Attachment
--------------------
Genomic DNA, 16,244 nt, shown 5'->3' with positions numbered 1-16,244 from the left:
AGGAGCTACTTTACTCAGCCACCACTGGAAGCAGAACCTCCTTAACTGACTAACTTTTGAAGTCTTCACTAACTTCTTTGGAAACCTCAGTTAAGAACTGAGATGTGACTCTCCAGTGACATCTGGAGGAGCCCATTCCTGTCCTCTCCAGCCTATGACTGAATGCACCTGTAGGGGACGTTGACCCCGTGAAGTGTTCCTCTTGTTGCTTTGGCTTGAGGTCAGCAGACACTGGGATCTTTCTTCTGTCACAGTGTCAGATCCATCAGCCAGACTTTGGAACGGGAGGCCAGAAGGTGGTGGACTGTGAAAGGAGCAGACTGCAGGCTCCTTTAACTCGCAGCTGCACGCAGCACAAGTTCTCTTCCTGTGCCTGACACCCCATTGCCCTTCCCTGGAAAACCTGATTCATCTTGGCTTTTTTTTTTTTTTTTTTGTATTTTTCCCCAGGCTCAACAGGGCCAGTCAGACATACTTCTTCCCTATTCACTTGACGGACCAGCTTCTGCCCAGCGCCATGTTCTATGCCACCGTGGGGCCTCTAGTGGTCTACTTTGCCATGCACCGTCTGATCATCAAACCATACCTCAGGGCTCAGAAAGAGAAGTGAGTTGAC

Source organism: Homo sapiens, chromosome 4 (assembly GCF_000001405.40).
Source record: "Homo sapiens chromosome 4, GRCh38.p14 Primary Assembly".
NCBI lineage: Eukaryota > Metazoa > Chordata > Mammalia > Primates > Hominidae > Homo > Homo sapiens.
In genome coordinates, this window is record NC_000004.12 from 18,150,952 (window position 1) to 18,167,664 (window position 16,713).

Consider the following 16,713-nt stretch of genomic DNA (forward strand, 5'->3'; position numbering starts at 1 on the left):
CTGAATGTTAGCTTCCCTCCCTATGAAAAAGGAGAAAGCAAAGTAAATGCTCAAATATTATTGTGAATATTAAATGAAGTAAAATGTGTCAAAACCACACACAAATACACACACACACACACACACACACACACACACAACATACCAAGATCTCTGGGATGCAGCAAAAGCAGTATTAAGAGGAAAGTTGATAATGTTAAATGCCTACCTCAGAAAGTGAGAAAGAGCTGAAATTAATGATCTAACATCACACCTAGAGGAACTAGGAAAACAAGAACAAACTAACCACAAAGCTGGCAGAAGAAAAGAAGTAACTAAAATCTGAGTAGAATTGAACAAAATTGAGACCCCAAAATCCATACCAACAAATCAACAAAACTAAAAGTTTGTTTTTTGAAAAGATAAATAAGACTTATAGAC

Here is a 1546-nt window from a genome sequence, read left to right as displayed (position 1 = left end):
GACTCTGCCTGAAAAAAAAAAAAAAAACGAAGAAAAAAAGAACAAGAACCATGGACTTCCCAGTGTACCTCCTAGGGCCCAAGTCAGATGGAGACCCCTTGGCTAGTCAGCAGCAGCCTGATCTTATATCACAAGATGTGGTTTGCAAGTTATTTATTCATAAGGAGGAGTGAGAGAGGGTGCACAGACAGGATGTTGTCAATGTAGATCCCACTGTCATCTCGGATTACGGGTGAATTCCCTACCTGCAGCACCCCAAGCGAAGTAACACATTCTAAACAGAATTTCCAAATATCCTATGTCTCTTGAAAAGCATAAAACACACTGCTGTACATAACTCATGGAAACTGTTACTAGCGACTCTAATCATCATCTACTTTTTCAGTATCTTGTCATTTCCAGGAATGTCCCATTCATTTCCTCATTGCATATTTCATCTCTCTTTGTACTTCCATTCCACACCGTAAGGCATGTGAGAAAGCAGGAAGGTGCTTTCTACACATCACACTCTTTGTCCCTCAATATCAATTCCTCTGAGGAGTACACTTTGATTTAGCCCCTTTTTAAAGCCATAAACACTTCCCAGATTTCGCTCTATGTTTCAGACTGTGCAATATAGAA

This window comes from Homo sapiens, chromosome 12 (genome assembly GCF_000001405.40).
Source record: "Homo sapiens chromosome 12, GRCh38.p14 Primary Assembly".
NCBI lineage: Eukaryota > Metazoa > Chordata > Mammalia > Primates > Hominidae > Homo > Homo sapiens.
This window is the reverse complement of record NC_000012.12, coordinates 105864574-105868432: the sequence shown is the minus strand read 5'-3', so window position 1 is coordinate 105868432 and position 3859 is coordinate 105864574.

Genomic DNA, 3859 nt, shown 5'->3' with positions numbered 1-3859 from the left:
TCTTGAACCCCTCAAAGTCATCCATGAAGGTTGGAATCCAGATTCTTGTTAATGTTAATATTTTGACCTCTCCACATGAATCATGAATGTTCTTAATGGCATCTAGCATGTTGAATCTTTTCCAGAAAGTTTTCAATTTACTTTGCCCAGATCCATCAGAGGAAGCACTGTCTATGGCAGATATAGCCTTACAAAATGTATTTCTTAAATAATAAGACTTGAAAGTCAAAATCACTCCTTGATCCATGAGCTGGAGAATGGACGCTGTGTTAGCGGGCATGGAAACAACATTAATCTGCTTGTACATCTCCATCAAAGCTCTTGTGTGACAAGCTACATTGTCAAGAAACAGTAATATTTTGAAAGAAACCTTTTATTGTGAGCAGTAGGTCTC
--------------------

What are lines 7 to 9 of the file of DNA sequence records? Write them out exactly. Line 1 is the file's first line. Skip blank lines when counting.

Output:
Consider the following 16,713-nt stretch of genomic DNA (forward strand, 5'->3'; position numbering starts at 1 on the left):
CTGAATGTTAGCTTCCCTCCCTATGAAAAAGGAGAAAGCAAAGTAAATGCTCAAATATTATTGTGAATATTAAATGAAGTAAAATGTGTCAAAACCACACACAAATACACACACACACACACACACACACACACACACAACATACCAAGATCTCTGGGATGCAGCAAAAGCAGTATTAAGAGGAAAGTTGATAATGTTAAATGCCTACCTCAGAAAGTGAGAAAGAGCTGAAATTAATGATCTAACATCACACCTAGAGGAACTAGGAAAACAAGAACAAACTAACCACAAAGCTGGCAGAAGAAAAGAAGTAACTAAAATCTGAGTAGAATTGAACAAAATTGAGACCCCAAAATCCATACCAACAAATCAACAAAACTAAAAGTTTGTTTTTTGAAAAGATAAATAAGACTTATAGAC

Here is a 1546-nt window from a genome sequence, read left to right as displayed (position 1 = left end):